All that to introduce you to Article 10 of the Belgic Confession. I will, periodically, point to one of the above writings in the hope that we all will be served by words penned in the face of vehement opposition both in and outside the church (sadly, mostly within "the church"). One of the biggest battles in early church history was over who Jesus Christ is. You see, if you get Jesus wrong you get everything wrong and you're without hope in this world. This battle raged on throughout the centuries (and still rages today in a number of different ways) but in the 16th century there was again a need to clarify true doctrine. Listen to this brief explanation of why the "Confessio Belgica" was written:

During the sixteenth century the churches in this country were exposed to the most terrible persecution by the Roman Catholic government. To protest against this cruel oppression, and to prove to the persecutors that the adherents of the Reformed faith were not rebels, as was laid to their charge, but law-abiding citizens who professed the true Christian doctrine according to the Holy Scriptures, de Bräs prepared this confession in the year 1561. In the following year a copy was sent to King Philip II, together with an address in which the petitioners declared that they were ready to obey the government in all lawful things, but that they would "offer their backs to stripes, their tongues to knives, their mouths to gags, and their whole bodies to the fire," rather than deny the truth expressed in this confession. Although the immediate purpose of securing freedom from persecution was not attained, and de Bräs himself fell as one of the many thousands who sealed their faith with their lives, his work has endured and will continue to endure.

I thank God for these "thousands" who "sealed their faith with their lives" for their work has indeed endured to this day as it serves to inform and remind us of the truth of God and his word.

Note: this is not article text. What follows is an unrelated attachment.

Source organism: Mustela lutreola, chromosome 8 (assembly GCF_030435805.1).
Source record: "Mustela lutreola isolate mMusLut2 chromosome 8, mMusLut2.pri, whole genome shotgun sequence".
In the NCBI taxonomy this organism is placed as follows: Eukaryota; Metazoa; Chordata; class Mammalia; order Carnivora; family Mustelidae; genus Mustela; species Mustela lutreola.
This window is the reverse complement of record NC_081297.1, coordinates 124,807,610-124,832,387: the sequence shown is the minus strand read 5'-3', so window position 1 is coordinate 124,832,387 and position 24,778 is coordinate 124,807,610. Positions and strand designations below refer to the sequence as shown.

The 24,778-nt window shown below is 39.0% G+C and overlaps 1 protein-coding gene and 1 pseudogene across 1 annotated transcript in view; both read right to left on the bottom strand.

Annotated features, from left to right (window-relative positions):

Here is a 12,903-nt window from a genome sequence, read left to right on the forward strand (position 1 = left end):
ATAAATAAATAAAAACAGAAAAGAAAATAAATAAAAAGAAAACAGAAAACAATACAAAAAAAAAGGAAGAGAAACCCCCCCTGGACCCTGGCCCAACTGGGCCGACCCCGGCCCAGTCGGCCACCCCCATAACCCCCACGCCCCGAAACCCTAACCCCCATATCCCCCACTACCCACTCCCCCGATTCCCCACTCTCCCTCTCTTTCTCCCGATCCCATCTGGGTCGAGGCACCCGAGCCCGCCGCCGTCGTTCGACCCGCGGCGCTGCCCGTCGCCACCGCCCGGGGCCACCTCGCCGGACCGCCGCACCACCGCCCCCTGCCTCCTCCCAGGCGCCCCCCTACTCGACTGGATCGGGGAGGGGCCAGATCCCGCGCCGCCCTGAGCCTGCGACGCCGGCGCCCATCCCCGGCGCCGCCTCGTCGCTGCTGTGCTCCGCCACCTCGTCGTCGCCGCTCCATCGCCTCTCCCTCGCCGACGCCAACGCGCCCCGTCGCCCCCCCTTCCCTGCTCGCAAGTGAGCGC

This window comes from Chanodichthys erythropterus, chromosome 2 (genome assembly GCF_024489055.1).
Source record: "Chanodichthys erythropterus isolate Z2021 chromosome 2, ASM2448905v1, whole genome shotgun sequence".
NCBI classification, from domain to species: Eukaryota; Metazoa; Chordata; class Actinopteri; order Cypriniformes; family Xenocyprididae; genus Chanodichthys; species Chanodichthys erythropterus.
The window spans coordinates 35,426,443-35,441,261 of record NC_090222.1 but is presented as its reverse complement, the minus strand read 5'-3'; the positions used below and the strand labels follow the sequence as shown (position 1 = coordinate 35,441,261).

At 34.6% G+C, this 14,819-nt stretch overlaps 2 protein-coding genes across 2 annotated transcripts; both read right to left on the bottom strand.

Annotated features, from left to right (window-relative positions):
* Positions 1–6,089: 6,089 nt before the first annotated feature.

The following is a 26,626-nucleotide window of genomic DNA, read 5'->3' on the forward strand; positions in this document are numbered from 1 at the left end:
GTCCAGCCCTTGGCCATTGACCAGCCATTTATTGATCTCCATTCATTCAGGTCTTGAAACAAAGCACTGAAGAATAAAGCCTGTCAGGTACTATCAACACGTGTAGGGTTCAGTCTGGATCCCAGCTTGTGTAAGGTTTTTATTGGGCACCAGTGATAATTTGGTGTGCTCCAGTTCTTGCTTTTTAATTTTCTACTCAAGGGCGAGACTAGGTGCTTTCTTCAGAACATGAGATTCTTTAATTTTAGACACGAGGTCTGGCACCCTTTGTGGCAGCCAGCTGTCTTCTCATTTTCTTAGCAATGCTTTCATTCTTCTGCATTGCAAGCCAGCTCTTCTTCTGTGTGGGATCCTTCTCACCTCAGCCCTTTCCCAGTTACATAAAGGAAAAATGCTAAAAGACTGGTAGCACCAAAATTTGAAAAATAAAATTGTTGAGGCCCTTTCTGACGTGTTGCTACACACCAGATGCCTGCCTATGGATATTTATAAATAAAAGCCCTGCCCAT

This Sunday we will be rehearsing together, during the service, "Article 10: The Deity of Christ," to both declare what we believe and to remind ourselves of the greatness of our Savior. Here's what it says:

[We believe...]

10. That Jesus Christ is true and eternal God

We believe that Jesus Christ, according to his divine nature, is the only begotten Son of God, begotten from eternity, not made nor created (for then he should be a creature), but co-essential and coeternal with the Father, the express image of his person, and the brightness of his glory, equal unto him in all things. He is the Son of God, not only from the time that he assumed our nature, but from all eternity, as these testimonies, when compared together, teach us. Moses says, that God created the world; and John says, that all things were made by that Word, which he calls God. And the apostle says, that God made the worlds by his Son; likewise, that God created all things by Jesus Christ. Therefore it must needs follow, that he, who is called God, the Word, the Son, and Jesus Christ, did exist at that time, when all things were created by him. Therefore the prophet Micah says, His goings forth have been from of old, from everlasting. And the apostle: He has neither beginning of days, nor end of life. He therefore is that true, eternal, and almighty God, whom we invoke, worship and serve.

This is Jesus. This is our Savior. The Son of God, the Word, the true eternal God, the Almighty, whom we live for, love, invoke, worship, and serve. May the biblical clarity found in Article 10, by the power of the Holy Spirit inform and inspire lives of devotion to Christ that far surpasses lives of devotion to country (Hebrews 11:13-16).

Looking forward to worshipping our Savior together in a few short days. 

Blessings,

Pastor Steve